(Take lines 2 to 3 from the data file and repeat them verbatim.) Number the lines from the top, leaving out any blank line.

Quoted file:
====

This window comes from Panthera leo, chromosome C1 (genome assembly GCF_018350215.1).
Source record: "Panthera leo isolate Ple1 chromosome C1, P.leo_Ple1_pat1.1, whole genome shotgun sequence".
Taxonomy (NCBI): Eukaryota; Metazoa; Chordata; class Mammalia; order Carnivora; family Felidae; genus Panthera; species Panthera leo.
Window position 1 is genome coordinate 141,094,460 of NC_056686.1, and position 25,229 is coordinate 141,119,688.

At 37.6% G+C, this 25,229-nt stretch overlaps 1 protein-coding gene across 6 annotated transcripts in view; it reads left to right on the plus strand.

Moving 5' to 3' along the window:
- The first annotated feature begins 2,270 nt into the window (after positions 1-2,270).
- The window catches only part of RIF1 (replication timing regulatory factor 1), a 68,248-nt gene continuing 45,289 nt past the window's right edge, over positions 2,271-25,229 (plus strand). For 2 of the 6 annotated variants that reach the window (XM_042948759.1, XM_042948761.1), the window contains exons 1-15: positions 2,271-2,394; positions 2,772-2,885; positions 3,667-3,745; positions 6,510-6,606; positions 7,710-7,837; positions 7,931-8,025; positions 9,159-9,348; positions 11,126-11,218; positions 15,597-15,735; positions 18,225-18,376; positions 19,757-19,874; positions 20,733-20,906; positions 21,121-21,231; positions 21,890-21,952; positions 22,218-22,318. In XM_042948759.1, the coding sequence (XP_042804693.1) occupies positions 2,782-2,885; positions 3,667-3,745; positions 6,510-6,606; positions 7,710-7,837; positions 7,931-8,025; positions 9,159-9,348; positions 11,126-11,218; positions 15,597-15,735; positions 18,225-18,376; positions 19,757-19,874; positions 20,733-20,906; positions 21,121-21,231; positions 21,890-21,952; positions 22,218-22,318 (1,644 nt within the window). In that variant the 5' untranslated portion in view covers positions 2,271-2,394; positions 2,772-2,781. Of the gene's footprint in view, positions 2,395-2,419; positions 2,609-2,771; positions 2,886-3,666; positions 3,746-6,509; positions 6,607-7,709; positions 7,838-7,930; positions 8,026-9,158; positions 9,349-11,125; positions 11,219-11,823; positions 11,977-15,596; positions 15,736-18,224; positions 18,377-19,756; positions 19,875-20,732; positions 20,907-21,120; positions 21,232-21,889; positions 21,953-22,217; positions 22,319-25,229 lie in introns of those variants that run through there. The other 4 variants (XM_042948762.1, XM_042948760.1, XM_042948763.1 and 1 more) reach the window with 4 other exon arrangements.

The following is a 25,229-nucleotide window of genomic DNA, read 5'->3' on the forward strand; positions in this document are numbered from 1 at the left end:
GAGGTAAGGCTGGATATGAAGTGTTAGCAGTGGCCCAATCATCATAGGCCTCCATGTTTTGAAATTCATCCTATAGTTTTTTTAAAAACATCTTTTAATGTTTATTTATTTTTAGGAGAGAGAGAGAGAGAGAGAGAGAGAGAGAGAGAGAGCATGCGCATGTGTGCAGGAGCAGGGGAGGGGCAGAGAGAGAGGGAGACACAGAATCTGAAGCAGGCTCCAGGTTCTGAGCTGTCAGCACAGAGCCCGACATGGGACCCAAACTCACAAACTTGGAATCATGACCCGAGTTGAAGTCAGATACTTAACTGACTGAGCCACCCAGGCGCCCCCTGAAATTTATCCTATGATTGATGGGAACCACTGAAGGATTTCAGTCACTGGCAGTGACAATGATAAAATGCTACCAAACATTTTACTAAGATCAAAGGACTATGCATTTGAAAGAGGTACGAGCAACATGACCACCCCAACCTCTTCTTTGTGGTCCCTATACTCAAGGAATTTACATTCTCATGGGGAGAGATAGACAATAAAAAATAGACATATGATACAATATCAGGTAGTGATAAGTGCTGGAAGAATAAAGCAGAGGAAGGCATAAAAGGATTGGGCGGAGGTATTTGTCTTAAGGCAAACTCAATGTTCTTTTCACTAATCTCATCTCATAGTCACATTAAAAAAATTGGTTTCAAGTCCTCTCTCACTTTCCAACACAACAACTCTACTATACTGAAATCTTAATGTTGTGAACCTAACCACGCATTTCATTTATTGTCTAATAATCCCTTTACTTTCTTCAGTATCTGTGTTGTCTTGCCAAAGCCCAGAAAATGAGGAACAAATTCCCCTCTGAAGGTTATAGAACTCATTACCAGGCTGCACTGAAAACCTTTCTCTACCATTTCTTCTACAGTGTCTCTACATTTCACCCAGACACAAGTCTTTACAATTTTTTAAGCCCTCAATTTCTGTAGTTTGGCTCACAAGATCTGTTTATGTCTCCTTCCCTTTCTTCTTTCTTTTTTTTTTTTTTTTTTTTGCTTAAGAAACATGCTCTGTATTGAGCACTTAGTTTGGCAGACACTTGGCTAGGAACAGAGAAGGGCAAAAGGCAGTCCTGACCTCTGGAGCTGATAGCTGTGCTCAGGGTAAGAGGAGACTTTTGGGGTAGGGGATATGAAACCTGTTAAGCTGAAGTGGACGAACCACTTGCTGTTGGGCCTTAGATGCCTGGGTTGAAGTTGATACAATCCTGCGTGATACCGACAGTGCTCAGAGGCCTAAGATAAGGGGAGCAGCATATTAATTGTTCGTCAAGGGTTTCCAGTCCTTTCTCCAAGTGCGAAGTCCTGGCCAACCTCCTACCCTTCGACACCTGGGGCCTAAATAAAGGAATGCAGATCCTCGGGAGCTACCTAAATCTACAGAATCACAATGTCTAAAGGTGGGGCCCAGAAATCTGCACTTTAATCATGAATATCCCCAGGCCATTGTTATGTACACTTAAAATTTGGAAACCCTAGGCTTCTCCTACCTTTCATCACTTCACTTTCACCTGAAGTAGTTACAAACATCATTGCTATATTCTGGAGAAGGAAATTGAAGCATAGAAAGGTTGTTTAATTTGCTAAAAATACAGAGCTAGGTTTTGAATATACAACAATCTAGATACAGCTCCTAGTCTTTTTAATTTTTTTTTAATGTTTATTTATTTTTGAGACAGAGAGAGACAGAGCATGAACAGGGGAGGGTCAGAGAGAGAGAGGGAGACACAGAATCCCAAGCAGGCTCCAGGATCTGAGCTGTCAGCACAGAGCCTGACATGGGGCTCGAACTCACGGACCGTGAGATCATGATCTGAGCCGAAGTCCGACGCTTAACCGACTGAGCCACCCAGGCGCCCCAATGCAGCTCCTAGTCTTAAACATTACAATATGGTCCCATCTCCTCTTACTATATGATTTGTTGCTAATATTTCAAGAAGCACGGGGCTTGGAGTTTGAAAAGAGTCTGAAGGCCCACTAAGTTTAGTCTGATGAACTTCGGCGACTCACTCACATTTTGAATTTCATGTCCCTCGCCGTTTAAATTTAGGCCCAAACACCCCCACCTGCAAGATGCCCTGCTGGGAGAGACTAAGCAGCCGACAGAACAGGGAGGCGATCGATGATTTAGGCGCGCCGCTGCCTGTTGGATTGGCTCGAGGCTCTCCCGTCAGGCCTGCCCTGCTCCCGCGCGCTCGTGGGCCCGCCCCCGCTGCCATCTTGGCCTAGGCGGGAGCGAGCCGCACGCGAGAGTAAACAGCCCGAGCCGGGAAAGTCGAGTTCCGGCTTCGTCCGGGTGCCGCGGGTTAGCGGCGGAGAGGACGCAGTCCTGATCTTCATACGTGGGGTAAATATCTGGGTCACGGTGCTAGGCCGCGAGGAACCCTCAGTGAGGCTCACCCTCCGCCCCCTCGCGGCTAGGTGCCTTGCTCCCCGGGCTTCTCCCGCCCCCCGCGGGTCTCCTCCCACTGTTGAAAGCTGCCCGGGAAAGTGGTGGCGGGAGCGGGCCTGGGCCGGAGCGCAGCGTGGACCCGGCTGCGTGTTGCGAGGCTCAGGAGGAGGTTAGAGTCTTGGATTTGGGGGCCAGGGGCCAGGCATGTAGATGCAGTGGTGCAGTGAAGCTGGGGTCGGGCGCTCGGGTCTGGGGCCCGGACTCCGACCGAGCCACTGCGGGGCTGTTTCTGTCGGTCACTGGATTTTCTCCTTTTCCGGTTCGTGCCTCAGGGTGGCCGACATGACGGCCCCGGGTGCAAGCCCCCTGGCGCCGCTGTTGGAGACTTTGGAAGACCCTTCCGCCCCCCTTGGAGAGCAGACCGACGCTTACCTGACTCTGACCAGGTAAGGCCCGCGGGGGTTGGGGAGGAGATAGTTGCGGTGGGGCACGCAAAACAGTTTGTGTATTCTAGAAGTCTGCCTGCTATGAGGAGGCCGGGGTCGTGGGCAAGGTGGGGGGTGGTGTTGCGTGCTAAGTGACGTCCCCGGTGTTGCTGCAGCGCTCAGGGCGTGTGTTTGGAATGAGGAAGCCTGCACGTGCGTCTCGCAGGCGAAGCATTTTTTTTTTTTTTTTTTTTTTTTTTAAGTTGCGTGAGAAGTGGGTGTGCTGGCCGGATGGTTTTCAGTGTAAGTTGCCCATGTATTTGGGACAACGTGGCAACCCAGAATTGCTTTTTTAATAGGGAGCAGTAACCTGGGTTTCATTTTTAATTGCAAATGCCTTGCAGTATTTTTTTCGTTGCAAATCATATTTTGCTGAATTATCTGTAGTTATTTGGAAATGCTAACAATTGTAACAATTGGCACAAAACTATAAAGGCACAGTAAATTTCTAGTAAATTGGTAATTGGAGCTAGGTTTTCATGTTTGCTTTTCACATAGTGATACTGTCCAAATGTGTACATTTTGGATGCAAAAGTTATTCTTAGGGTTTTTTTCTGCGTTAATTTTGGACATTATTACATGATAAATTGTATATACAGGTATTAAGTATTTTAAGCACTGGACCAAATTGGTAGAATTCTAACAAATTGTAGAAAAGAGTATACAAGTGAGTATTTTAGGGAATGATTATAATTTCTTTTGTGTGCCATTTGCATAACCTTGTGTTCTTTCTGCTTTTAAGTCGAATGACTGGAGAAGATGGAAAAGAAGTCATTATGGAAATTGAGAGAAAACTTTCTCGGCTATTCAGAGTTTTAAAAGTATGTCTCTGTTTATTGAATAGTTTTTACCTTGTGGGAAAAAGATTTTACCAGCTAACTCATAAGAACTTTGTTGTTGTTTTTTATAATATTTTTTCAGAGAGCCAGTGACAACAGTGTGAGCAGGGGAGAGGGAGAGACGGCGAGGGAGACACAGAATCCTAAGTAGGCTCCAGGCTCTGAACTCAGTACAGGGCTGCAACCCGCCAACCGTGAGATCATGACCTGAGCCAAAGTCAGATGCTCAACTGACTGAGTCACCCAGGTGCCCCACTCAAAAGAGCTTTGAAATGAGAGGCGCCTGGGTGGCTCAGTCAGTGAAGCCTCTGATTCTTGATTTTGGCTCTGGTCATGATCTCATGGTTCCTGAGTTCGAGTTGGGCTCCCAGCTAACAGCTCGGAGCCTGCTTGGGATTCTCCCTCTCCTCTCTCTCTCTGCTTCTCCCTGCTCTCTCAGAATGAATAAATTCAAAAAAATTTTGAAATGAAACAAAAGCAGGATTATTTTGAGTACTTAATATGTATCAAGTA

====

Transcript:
Source record: "Panthera leo isolate Ple1 chromosome C1, P.leo_Ple1_pat1.1, whole genome shotgun sequence".
Taxonomy (NCBI): Eukaryota; Metazoa; Chordata; class Mammalia; order Carnivora; family Felidae; genus Panthera; species Panthera leo.